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Four Home Winter Carbon Monoxide Dangers

04 March 2019

In addition to the perils of driving on icy roads and increased chance for influenza, the winter months are the most dangerous in terms of home carbon monoxide poisoning.  Fumes from this odorless, colorless gas are present each time fuel is burned in gas ranges, fireplaces, and furnaces.  Symptoms of carbon monoxide poisoning can include dizziness, vomiting, nausea, chest pain, and disorientation.  These symptoms are like the flu, which can delay a proper diagnosis.  Here are the four most common ways unsafe levels of carbon monoxide enter your home.


Gas appliances require correct ventilation and it’s imperative to use your range hood when cooking.  Sadly, only one in four people within the nation live in a state that requires kitchen exhaust.  A gas oven should never be used as a method of heating a home.  If you’re unsure of how to install a combustion appliance, it’s well worth hiring a professional to complete the task for you.  Patches of soot around your stove are cause for concern, as are flames any color other than blue.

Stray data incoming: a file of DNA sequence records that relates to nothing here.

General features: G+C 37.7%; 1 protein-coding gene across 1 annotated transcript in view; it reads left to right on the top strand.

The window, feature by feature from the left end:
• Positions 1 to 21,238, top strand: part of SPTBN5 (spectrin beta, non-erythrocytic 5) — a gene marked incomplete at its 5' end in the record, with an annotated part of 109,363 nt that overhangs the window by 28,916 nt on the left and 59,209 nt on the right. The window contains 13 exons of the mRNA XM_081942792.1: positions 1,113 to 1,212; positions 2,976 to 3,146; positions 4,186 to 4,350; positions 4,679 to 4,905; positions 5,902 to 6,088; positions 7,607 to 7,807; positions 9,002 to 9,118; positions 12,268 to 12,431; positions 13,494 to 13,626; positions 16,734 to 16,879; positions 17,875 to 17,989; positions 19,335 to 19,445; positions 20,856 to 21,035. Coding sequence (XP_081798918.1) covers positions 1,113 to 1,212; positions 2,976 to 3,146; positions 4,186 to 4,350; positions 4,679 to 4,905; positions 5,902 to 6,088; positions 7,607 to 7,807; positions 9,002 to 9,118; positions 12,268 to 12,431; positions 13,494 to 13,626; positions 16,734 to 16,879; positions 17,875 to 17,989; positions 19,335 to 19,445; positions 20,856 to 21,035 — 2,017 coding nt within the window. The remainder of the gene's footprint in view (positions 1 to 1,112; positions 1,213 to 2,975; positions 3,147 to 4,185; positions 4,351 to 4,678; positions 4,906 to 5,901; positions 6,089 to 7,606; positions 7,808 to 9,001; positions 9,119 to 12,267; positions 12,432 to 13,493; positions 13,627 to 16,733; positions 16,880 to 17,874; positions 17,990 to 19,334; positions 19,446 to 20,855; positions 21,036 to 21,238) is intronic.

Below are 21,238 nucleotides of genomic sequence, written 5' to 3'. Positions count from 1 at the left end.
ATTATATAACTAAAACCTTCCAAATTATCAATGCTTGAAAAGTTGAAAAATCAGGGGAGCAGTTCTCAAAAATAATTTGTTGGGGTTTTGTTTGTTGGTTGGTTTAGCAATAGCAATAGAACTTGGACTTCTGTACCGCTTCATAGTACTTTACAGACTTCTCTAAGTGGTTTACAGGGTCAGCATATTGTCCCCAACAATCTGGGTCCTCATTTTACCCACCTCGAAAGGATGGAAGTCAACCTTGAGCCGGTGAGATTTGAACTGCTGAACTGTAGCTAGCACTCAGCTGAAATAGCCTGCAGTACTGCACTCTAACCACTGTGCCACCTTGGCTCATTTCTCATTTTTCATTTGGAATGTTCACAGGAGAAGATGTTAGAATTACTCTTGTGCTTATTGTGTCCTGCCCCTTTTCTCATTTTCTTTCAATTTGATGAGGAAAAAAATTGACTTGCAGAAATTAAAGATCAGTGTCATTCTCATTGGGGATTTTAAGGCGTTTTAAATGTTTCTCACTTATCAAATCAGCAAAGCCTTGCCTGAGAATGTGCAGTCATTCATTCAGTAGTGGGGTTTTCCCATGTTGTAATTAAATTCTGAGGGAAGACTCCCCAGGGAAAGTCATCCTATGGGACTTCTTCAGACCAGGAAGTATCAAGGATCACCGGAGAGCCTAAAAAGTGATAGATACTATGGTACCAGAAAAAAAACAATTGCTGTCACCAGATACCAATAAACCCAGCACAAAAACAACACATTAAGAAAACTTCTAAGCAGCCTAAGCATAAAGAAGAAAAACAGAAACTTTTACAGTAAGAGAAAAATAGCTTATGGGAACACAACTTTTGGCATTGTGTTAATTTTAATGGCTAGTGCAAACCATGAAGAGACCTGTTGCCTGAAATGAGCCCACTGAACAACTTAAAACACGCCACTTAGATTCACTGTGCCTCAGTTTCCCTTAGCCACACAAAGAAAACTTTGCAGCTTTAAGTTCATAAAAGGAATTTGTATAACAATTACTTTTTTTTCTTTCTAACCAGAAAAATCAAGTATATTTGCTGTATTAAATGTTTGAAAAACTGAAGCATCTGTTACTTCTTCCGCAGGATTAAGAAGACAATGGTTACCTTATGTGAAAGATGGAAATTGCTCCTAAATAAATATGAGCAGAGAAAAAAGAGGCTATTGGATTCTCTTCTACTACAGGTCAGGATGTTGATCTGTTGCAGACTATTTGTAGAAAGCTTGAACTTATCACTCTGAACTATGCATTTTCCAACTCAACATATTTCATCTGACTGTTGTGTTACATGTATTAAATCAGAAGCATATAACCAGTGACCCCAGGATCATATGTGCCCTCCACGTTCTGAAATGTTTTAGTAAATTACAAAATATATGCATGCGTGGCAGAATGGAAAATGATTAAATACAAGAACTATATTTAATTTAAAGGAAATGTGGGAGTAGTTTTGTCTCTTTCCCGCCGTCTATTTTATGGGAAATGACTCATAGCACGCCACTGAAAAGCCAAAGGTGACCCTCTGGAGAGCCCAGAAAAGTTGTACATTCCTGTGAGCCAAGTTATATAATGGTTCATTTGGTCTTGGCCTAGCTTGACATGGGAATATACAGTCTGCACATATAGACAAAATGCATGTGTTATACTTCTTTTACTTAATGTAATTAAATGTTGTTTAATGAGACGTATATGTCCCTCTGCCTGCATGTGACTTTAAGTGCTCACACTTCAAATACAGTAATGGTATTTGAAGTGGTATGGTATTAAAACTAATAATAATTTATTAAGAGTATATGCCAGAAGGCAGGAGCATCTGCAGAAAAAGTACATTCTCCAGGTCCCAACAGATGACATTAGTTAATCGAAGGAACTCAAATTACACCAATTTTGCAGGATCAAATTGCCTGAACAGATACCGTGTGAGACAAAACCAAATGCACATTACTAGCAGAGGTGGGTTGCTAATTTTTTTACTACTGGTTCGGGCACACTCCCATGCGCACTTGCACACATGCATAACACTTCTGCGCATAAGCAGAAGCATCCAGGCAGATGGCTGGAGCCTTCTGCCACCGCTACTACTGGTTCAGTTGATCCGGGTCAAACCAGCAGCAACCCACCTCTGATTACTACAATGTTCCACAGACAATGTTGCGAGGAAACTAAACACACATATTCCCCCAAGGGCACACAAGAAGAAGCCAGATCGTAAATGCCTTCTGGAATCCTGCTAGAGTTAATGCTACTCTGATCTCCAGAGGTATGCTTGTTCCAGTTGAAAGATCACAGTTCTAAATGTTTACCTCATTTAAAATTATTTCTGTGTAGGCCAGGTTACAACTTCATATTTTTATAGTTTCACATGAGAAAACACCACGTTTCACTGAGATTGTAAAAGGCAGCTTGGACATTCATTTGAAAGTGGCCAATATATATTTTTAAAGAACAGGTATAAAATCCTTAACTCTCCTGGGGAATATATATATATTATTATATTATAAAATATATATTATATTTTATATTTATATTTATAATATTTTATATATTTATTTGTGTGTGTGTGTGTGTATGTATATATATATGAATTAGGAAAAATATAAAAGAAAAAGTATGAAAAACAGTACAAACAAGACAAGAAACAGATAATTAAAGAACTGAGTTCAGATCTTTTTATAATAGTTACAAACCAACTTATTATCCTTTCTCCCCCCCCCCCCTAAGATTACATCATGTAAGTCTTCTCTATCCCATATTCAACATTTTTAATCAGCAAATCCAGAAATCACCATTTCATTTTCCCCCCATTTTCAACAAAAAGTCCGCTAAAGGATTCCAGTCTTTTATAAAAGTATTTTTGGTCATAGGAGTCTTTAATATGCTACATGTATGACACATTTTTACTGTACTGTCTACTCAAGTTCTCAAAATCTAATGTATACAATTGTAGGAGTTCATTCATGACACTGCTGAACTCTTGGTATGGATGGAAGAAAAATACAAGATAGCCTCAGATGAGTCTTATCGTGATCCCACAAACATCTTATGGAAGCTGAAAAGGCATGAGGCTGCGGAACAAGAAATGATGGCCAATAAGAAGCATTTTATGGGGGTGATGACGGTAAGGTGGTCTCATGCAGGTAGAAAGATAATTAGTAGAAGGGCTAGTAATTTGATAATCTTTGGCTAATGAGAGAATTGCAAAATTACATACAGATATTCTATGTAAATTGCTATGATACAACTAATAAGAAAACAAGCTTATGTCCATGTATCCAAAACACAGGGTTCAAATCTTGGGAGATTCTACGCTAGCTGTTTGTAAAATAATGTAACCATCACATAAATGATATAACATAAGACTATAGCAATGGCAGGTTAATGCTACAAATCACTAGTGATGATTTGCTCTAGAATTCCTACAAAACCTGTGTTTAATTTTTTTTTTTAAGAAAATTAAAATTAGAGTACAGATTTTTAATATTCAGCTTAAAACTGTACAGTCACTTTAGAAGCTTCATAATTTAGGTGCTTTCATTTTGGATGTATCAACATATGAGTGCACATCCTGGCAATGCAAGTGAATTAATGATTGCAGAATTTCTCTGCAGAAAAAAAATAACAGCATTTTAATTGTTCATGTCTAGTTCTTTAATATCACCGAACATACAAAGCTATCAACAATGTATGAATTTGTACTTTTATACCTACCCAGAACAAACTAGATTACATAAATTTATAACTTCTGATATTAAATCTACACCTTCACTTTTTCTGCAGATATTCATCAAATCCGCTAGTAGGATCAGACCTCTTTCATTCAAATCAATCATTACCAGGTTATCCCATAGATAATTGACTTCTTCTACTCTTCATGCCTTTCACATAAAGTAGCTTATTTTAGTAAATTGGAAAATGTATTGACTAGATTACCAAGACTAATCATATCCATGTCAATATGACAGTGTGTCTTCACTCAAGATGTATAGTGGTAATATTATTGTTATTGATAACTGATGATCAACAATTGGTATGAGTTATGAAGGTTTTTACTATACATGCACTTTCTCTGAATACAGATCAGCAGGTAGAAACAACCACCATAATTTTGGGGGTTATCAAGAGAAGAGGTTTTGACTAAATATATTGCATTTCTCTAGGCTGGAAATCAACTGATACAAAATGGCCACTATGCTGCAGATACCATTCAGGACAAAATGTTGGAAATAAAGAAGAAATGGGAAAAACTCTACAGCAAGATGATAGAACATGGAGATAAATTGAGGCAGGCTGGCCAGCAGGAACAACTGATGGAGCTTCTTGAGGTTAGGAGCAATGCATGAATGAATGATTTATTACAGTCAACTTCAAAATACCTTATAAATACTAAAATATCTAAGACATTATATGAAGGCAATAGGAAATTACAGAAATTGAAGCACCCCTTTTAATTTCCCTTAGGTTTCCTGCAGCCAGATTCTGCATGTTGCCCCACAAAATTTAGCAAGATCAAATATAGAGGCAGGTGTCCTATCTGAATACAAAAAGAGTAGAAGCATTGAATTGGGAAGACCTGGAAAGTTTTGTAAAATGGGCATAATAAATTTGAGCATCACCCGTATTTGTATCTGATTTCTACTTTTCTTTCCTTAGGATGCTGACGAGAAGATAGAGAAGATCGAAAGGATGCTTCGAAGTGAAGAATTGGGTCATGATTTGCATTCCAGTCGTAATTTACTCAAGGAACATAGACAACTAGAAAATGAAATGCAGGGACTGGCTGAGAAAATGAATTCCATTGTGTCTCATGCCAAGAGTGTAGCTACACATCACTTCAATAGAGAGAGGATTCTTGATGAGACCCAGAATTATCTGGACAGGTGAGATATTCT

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Natural Gas Vents, Exhaust Stacks, and Fresh Air Intakes

In times of heavy snowfall, it’s possible for your home’s natural gas vents, exhaust stacks, and fresh air intakes to become blocked.  This is particularly true if they’re only a few feet off the ground.  Blocked vents can prevent carbon monoxide from being able to exit the home.


When using your fireplace, be sure to keep the flue open.  This prevents smoke and carbon monoxide build-up within the home.  It’s worth noting that using your fireplace oftentimes lowers the temperature in your home because opening the damper lets in as much cold air as an open window can.  Have your chimney routinely inspected for loose connections, blockages, and deterioration.  It can be a red flag if your chimney is showing rust streaks or the bricks at the top of the chimney become corroded and/or discolored.



A worn out or defective home heating system can raise the elevations of carbon monoxide in your home to an unsafe level.  Ways this can happen is if the furnace combustion chamber is cracked, if the venting component was erroneously installed, or if the venting system becomes blocked.

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